Fronteras

  • El Salvador police officers Daniel Campos and Raul Garcia check to see if a man's shotgun is legally registered. Photo by Jude Joffe-Block
    October 9, 2014   BY Jude Joffe-Block, Fronteras 

    On a recent day, two community police officers patrolled a neighborhood on the outskirts of the city of Santa Ana on foot. With training and assistance from the U.S. State Department, El Salvador is trying to use a new philosophy of crime prevention. Continue reading

  • The bridge that divides gang territory in José hometown. Photo by Lady Conde/Fronteras Desk
    October 3, 2014   BY Jude Joffe-Block, Fronteras 

    American immigration courts are gearing up to decide the fate of tens of thousands of children from Central America who came to the United States border in recent months. Meanwhile, Mexico has been cracking down on these migrants en route north, and is already sending children back to their home countries. In the state of La Paz, El Salvador, one boy returns to his hometown that has been ravaged by gang violence. Continue reading

  • A mother and her children leave a deportation processing center after returning to El Salvador. Photo by Kate Sheehy/Fronteras Desk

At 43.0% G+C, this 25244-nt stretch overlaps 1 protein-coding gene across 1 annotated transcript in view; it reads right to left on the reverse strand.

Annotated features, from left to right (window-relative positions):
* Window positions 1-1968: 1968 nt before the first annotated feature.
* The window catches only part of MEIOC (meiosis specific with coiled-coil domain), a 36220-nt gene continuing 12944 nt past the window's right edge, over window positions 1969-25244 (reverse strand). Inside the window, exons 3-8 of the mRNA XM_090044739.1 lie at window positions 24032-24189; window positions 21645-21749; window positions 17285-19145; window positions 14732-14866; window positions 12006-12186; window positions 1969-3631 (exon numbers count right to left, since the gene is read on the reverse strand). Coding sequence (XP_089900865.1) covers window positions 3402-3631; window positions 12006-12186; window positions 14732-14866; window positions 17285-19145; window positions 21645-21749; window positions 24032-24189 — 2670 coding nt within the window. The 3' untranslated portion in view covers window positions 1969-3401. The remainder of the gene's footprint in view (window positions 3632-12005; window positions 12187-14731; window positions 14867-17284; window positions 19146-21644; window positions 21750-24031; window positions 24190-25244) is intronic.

September 25, 2014   BY Kate Sheehy, Fronteras 

    SAN SALVADOR, El Salvador — The tiny nation of El Salvador is scrambling to receive thousands of children deported from Mexico back to their home country. In coming months, more children are anticipated to arrive, this time deported from the United States. The country is under pressure from not only the U.S. and Mexico to keep these kids home, but also from its own people to provide protection for its children. The Salvadoran government lacks the resources and infrastructure to ensure a safe homecoming. Continue reading

  • The U.S.-Mexico border fence in Nogales, Ariz. on June 27, 2009. Photo by Flickr user Ryan Bavetta
    June 10, 2014   BY Jude Joffe-Block, Fronteras 

    The federal government is scrambling to house a surge of Central American migrant children traveling alone across the border. These children are supposed to be held in Department of Homeland Security custody fewer than 72 hours before they’re transferred to shelters. But as Jude Joffe-Block reports from the Fronteras Desk, the government can’t keep up.
    Obama administration officials said Monday federal agencies are requesting more than $2 billion from Congress to pay for more shelters. Continue reading